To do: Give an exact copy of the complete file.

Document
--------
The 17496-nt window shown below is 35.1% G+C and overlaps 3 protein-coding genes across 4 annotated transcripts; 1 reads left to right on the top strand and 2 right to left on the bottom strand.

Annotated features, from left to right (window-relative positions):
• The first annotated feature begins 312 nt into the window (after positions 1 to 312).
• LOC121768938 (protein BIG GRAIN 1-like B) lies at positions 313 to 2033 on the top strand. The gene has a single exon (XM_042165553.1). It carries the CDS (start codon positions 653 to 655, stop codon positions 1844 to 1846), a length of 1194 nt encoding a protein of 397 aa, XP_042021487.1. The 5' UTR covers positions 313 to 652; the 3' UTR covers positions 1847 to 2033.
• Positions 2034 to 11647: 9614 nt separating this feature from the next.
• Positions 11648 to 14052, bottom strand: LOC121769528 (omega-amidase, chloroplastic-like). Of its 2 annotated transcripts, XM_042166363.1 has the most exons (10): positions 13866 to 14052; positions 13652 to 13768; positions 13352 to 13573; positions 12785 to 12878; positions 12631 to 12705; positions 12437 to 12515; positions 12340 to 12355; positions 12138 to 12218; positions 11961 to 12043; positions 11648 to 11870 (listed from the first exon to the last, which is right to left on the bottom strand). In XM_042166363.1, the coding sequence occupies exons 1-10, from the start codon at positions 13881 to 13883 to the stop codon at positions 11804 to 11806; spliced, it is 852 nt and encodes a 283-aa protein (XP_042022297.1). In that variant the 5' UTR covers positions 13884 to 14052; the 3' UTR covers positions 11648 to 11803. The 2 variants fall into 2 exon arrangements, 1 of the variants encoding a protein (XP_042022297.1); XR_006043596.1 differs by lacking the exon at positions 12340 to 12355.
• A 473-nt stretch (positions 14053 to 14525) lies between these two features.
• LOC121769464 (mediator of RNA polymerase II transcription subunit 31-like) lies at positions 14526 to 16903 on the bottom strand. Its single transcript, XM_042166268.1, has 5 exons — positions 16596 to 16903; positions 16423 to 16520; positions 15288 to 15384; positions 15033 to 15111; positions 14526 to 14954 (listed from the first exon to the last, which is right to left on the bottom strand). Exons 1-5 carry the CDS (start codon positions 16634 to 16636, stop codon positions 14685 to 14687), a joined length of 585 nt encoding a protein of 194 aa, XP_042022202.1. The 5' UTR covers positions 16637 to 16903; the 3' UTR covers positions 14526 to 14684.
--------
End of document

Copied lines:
The 17496-nt window shown below is 35.1% G+C and overlaps 3 protein-coding genes across 4 annotated transcripts; 1 reads left to right on the top strand and 2 right to left on the bottom strand.

Annotated features, from left to right (window-relative positions):
• The first annotated feature begins 312 nt into the window (after positions 1 to 312).
• LOC121768938 (protein BIG GRAIN 1-like B) lies at positions 313 to 2033 on the top strand. The gene has a single exon (XM_042165553.1). It carries the CDS (start codon positions 653 to 655, stop codon positions 1844 to 1846), a length of 1194 nt encoding a protein of 397 aa, XP_042021487.1. The 5' UTR covers positions 313 to 652; the 3' UTR covers positions 1847 to 2033.
• Positions 2034 to 11647: 9614 nt separating this feature from the next.
• Positions 11648 to 14052, bottom strand: LOC121769528 (omega-amidase, chloroplastic-like). Of its 2 annotated transcripts, XM_042166363.1 has the most exons (10): positions 13866 to 14052; positions 13652 to 13768; positions 13352 to 13573; positions 12785 to 12878; positions 12631 to 12705; positions 12437 to 12515; positions 12340 to 12355; positions 12138 to 12218; positions 11961 to 12043; positions 11648 to 11870 (listed from the first exon to the last, which is right to left on the bottom strand). In XM_042166363.1, the coding sequence occupies exons 1-10, from the start codon at positions 13881 to 13883 to the stop codon at positions 11804 to 11806; spliced, it is 852 nt and encodes a 283-aa protein (XP_042022297.1). In that variant the 5' UTR covers positions 13884 to 14052; the 3' UTR covers positions 11648 to 11803. The 2 variants fall into 2 exon arrangements, 1 of the variants encoding a protein (XP_042022297.1); XR_006043596.1 differs by lacking the exon at positions 12340 to 12355.
• A 473-nt stretch (positions 14053 to 14525) lies between these two features.
• LOC121769464 (mediator of RNA polymerase II transcription subunit 31-like) lies at positions 14526 to 16903 on the bottom strand. Its single transcript, XM_042166268.1, has 5 exons — positions 16596 to 16903; positions 16423 to 16520; positions 15288 to 15384; positions 15033 to 15111; positions 14526 to 14954 (listed from the first exon to the last, which is right to left on the bottom strand). Exons 1-5 carry the CDS (start codon positions 16634 to 16636, stop codon positions 14685 to 14687), a joined length of 585 nt encoding a protein of 194 aa, XP_042022202.1. The 5' UTR covers positions 16637 to 16903; the 3' UTR covers positions 14526 to 14684.